Rich people don’t die in fires anymore

One of the things that really stuck out to me as I studied online coverage of fatal fires from the past few months is that an overwhelming majority of the stories seemed to be just-the-facts police stories. There was rarely any coverage about the victims’ lives before they died in fires. I didn’t feel like I ever got to hear their life stories, if you will.

So, being the critical journalist that I am, I asked myself, Is it possible that this is a result of classism, given the fact that members of a lower socioeconomic class are more likely to die in fires? I guessed that this was most likely not the case, but I thought I would look for a contrasting example: someone well-known who had died in a fire and who spurred numerous postmortem stories about his or her life. I figured this would just result in one or two sentences in my overarching analysis.

But I found something interesting. Famous people don’t really die in fires anymore. Sure, Zelda Fitzgerald died in a fire, and there are a few modern-day examples like Royce Applegate and Teresa Graves, but I honestly could not find anyone who died in a fire the last 60 years that I had heard of. (I had never heard of Applegate or Graves. Obviously, I’m not in charge of labeling People Who People Have Heard Of, but I think my personal experience was telling.) Wealthy people rarely die in fires anymore. In fact, Denis Onieal, superintendent of the National Fire Academy, had this to say in The Unthinkable: “I never fought a fire in a rich person’s home.”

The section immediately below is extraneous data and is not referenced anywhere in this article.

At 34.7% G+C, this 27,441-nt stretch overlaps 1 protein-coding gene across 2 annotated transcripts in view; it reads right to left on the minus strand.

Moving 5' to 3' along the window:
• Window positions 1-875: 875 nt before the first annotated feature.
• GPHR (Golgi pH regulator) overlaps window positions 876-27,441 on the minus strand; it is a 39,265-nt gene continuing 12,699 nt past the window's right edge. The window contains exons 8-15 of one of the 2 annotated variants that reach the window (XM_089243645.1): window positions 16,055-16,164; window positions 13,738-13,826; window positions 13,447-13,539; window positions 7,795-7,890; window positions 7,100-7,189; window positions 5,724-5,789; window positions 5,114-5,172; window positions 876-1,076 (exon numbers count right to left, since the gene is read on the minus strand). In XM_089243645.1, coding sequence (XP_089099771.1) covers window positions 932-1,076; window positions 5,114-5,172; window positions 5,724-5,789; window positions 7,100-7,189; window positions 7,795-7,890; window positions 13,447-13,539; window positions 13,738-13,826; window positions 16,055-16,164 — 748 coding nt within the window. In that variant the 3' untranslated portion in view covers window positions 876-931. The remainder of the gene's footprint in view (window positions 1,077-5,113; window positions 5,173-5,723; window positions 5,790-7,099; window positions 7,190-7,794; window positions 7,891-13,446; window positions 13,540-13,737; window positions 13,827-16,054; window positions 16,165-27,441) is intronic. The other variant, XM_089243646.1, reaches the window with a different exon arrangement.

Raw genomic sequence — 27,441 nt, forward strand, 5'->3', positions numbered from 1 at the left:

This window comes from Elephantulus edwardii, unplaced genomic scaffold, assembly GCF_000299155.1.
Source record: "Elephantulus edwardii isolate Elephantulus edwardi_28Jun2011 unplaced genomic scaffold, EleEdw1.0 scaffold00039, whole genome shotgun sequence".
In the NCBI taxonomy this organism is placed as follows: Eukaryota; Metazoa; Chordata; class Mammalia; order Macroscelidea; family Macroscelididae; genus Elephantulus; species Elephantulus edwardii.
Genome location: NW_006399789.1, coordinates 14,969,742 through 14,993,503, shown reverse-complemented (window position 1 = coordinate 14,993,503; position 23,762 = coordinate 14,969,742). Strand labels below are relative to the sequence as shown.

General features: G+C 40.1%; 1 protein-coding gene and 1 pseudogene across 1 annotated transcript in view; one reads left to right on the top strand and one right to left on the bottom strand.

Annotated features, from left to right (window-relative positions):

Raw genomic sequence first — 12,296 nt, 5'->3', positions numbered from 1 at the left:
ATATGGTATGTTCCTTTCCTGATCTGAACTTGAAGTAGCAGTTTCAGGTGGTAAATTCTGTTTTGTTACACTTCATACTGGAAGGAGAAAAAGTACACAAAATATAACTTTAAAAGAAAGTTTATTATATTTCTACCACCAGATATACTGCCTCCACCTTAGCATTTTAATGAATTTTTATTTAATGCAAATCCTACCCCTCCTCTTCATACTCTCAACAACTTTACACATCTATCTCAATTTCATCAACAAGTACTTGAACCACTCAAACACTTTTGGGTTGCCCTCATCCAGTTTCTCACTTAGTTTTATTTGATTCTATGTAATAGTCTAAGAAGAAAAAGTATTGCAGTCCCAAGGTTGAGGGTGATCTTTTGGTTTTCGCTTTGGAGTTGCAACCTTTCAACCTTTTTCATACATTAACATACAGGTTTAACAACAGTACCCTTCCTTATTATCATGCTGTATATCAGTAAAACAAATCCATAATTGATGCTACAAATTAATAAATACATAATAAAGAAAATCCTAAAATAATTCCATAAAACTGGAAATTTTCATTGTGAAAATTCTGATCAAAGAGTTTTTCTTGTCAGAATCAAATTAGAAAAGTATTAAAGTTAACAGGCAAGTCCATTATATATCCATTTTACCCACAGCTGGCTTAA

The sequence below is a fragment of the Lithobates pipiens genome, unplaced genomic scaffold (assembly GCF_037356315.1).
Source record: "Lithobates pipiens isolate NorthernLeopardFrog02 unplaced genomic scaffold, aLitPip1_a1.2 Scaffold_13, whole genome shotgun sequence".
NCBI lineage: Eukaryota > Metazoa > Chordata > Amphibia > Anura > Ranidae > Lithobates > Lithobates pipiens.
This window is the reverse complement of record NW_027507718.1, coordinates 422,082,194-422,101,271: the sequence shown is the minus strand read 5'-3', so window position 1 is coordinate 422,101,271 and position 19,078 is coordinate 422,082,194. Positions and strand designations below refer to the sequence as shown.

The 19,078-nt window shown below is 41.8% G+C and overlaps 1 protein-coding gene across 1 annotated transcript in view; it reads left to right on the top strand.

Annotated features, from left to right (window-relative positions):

But this realization did more than just reaffirm my belief that fatal fires are entrenched in class problems. It also made me believe that the coverage of fire victims is indeed affected by this fact. If there are no high-profile fire deaths to use as comparisons, it is far less likely that an editor will think, Hey, why didn’t we do as much coverage on this fire victim’s life as we did for that famous person who died in a fire? I doubt this is the lone factor in the strict newsiness of these articles, but I certainly believe it is related. I’m not suggesting that all we need is for a George Clooney to die in a fire so that fire reportage can improve. However, members of lower socioeconomic classes are more likely to be marginalized, and it’s evident in this example that journalists can further the problem if they don’t address this existent bias.


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